We offer a platform that provides certain data processing services. All our APIs are accessible via RESTful services. All services require authentication and authorization to work properly (user/client specific data are processed). All authorization works with JWT tokens sent using the Authorization http header. There is one authentication service that generates said JWT on login and signs it with a shared secret key.

This design has been working well so far for us. It was based on one assumption though: That user management would always be handled by us.

We now have a client project coming in where we don't want to maintain any user data. All user information should reside with our client. Users should be able to log in with our client, but then be able to use our services after log in.

The straight forward way for that would be to add a new shared secret key that'll be known to our client's authentication service and to all our services. Our client could then generate valid JWTs and we would, apart from our own, normal shared secret key, add a validation step to check if a JWT submitted was signed by our client.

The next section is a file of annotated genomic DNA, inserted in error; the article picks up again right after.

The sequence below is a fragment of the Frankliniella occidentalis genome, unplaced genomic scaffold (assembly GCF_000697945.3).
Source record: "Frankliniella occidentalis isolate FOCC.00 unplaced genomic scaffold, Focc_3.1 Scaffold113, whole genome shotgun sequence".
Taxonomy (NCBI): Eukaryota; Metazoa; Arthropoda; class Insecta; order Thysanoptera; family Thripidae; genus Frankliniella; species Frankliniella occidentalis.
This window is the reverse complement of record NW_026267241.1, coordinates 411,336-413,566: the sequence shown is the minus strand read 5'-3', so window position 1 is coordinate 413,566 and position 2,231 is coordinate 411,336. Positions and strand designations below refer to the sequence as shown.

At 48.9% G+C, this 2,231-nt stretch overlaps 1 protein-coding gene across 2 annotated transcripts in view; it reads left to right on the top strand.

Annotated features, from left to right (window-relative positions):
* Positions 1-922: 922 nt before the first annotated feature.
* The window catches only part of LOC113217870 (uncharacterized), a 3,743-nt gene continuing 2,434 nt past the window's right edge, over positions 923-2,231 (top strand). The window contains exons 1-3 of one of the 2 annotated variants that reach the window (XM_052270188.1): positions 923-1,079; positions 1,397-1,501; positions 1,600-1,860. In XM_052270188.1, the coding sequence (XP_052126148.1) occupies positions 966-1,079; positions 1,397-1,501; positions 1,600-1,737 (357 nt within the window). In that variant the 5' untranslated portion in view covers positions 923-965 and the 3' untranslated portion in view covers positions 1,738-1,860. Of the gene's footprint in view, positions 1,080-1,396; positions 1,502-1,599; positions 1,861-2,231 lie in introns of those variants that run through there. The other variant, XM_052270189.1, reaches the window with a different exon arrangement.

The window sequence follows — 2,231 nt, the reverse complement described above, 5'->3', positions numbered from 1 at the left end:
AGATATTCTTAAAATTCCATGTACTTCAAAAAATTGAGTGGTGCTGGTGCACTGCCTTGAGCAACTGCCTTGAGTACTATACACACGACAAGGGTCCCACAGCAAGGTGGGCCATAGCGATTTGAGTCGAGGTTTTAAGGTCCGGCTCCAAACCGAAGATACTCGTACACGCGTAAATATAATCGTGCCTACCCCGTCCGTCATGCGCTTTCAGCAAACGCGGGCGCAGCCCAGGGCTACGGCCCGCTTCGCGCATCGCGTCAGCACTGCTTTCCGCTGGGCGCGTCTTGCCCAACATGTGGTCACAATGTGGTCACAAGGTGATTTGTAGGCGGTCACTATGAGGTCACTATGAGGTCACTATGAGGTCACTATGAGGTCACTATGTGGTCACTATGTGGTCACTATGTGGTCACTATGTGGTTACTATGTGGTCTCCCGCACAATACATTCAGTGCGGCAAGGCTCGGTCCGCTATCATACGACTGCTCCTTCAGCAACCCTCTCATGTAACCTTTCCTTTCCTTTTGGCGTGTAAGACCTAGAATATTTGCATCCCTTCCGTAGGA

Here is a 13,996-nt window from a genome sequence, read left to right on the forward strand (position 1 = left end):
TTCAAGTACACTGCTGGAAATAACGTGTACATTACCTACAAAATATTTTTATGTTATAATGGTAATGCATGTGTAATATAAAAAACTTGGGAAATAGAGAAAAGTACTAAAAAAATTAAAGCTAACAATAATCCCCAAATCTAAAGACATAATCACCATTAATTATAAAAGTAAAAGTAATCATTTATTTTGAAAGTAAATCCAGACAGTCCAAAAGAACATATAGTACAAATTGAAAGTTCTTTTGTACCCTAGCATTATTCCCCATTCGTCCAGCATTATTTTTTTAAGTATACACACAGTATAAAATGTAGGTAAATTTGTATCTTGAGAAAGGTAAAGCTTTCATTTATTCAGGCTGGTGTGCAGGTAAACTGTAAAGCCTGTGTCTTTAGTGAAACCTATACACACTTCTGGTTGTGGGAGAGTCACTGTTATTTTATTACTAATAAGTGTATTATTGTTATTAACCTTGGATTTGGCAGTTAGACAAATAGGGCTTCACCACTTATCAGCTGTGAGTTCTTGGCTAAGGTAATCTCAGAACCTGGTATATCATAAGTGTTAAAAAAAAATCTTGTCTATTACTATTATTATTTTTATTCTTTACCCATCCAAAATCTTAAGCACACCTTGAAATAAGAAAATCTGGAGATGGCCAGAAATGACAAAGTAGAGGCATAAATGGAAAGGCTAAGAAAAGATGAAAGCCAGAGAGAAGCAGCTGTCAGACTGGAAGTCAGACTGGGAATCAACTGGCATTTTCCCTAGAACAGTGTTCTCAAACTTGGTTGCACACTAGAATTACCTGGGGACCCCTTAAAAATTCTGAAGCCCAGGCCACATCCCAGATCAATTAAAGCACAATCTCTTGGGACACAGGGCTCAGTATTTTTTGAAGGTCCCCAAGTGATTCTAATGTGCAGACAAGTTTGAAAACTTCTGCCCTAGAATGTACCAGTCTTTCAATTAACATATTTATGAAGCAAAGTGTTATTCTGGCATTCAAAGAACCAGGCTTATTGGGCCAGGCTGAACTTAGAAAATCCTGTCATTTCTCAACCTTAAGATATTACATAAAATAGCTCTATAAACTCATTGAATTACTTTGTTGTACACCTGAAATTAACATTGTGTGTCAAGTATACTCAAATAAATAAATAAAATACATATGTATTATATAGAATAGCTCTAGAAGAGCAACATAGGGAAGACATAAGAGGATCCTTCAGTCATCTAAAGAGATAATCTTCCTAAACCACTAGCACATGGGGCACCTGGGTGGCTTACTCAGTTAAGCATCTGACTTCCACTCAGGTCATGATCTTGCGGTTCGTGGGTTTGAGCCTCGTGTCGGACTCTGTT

The alternative would potentially be an oauth based authentication scheme. But we are reluctant to implement such scheme as it'd be substantially more effort.

So my question is: Do you see any problems or serious disadvantages with our preferred approach (shared secret key)? Is there any serious downsides that we don't see? And would it generally a way forward you'd recommend?

  • 1
    A better place to ask about security implications would be security.stackexchange.com. As for whether you should do one thing or another - we don't know your clients as well as you/r company does, so it's up to the project manager or a higher-up to weigh the cost against any potential benefits.
    – moonman239
    May 14, 2018 at 5:34

1 Answer 1


I would not share a secret. I would use asymmetric encryption like RSA and have each service generate a key-pair, then share their public keys with each other. That way they can both validate and sign JWTs created by the other as needed.


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